More Fallout from February Blackouts: Last Texas Power Regulator Resigns

March 18, 2021

The last Texas regulator on the Public Utility Commission at the time of the deadly February blackouts has resigned, Gov. Greg Abbott announced.

In a statement issued on March 16, Abbott said he had asked for and accepted the resignation of Arthur D’Andrea, the last remaining member of the Public Utility Commission of Texas.

D’Andrea, like DeAnn Walker and Sherry Botkin, had been Abbott appointees to the three-member PUC. Walker, the PUC chairwoman, resigned March 1; Botkin resigned March 8.

Abbott, a Republican, had blamed the power failures on the state’s grid manager, the Electric Reliability Council of Texas, commonly known as ERCOT. But the three-member commission appointed by Abbott has oversight authority over ERCOT.

“I will be naming a replacement in the coming days who will have the responsibility of charting a new and fresh course for the agency,” Abbott said in his statement.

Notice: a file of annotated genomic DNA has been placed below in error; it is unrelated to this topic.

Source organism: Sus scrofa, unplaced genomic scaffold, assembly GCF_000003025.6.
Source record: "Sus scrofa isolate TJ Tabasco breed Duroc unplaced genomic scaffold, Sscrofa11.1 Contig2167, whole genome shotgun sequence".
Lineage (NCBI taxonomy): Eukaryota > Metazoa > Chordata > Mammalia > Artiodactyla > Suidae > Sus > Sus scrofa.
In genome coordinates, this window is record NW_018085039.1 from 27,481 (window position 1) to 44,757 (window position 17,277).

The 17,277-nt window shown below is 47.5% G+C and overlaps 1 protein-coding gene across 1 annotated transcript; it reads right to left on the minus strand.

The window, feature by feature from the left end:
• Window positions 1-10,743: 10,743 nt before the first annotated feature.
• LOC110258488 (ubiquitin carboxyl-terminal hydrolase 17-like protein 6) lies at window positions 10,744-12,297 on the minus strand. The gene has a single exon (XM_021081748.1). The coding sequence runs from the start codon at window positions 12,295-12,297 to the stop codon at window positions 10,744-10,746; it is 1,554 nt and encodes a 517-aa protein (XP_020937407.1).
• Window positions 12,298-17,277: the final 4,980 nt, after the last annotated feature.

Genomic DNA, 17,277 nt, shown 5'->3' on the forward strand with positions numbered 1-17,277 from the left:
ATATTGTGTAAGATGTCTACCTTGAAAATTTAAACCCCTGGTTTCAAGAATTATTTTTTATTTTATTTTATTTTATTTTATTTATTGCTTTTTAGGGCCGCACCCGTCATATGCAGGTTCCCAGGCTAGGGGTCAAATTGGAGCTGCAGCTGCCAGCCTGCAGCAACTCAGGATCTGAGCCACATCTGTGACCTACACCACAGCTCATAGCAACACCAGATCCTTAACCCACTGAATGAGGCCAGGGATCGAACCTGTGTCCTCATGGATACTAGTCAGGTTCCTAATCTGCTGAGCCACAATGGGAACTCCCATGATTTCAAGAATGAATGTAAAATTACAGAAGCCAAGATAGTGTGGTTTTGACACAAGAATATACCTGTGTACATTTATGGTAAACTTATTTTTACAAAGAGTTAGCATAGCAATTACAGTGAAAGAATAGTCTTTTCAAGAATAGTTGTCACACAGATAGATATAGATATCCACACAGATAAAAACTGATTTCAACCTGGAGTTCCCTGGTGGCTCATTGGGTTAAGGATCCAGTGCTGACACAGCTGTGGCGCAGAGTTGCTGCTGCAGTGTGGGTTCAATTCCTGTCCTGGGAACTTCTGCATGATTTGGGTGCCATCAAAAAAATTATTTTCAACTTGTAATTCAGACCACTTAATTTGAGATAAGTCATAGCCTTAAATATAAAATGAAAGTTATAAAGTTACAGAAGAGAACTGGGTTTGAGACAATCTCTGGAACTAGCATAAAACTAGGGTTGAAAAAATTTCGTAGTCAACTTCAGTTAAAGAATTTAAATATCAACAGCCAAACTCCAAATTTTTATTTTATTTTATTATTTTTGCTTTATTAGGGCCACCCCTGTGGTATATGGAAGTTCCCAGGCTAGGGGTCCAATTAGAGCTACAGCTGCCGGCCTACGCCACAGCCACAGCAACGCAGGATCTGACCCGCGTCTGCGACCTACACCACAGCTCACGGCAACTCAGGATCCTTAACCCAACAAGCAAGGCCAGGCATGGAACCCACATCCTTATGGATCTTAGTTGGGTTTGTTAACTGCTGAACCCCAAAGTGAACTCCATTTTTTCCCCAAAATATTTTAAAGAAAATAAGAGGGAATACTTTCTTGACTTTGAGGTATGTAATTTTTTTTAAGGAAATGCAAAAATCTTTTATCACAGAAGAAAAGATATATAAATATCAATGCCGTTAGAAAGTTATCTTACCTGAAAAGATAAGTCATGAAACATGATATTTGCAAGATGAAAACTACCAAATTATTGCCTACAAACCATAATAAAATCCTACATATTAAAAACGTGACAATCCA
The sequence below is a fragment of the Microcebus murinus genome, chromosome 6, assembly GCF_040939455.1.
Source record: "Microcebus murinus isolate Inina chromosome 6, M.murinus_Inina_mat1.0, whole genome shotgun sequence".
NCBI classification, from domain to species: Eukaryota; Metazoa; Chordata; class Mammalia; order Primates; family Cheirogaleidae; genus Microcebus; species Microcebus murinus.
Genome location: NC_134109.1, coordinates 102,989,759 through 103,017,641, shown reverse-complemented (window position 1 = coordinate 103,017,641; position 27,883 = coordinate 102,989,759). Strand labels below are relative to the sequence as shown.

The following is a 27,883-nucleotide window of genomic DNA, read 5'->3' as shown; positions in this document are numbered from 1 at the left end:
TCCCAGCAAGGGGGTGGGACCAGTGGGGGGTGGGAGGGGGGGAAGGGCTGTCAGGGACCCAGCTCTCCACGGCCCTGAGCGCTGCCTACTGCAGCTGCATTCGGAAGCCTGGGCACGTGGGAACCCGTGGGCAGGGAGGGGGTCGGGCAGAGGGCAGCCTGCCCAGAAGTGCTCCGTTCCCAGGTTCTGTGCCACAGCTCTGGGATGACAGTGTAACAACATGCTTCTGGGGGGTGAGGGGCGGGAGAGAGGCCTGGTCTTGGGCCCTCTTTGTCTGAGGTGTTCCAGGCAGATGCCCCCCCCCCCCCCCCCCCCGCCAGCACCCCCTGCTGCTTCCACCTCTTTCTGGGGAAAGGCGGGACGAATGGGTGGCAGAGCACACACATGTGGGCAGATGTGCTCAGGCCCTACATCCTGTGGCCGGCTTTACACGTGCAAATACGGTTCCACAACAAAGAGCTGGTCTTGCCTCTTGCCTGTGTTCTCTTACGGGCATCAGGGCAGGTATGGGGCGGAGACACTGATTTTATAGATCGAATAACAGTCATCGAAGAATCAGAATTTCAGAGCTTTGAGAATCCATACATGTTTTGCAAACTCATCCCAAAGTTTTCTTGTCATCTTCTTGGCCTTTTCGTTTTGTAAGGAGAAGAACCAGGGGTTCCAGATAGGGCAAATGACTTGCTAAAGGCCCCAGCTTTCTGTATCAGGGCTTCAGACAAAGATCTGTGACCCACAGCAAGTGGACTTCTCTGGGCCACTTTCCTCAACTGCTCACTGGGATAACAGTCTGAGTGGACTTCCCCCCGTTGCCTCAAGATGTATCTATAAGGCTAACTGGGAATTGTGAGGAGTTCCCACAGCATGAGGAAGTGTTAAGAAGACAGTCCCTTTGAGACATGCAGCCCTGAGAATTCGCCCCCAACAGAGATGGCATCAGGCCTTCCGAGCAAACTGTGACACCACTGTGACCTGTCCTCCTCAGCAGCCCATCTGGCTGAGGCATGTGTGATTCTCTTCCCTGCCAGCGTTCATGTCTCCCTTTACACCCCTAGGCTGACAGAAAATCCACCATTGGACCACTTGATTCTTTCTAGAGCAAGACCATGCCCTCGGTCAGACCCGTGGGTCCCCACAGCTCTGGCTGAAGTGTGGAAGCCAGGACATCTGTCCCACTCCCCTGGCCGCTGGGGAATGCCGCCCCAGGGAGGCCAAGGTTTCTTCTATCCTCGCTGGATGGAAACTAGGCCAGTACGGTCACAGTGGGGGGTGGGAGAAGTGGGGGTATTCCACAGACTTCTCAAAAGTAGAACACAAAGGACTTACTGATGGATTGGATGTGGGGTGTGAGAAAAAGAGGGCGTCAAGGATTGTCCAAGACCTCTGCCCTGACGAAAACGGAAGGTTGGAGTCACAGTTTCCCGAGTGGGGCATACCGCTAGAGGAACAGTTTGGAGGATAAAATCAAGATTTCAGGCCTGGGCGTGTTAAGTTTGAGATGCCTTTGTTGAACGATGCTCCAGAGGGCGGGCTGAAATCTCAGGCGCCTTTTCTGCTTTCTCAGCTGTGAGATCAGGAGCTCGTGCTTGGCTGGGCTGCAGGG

The commission regulates the Texas power grid and is under intensifying scrutiny following one of the worst blackouts in U.S. history. More than 4 million customers lost electricity in subfreezing temperatures, and the winter storm and resulting outages are blamed for more than 50 deaths. Insured and uninsured costs resulting from the blackouts are expected to climb into the tens of billions of dollars.

Bill Magness, chief executive of the Electric Reliability Council of Texas, was fired from his $800,000-plus job, also on March 1. ERCOT manages the electric grid that energizes most of Texas. Also, at least six ERCOT board members have resigned in the wake of the power failures.

ERCOT officials have said the entire grid — which is uniquely isolated from the rest of the U.S. — was on the brink of collapse in the early hours of Feb. 15 as power plants froze in the cold and record demand for electricity to heat homes overwhelmed the system.

The power did not flip back on for days for millions of residents, and the prolonged outages quickly escalated to a crisis of tragic proportions, as people trying to keep warm died of carbon monoxide poisoning and others froze to death.

“Texans deserve to have trust and confidence in the Public Utility Commission, and this action is one of many steps that will be taken to achieve that goal,” Abbott said in his statement.

Topics Texas

Was this article valuable?

Here are more articles you may enjoy.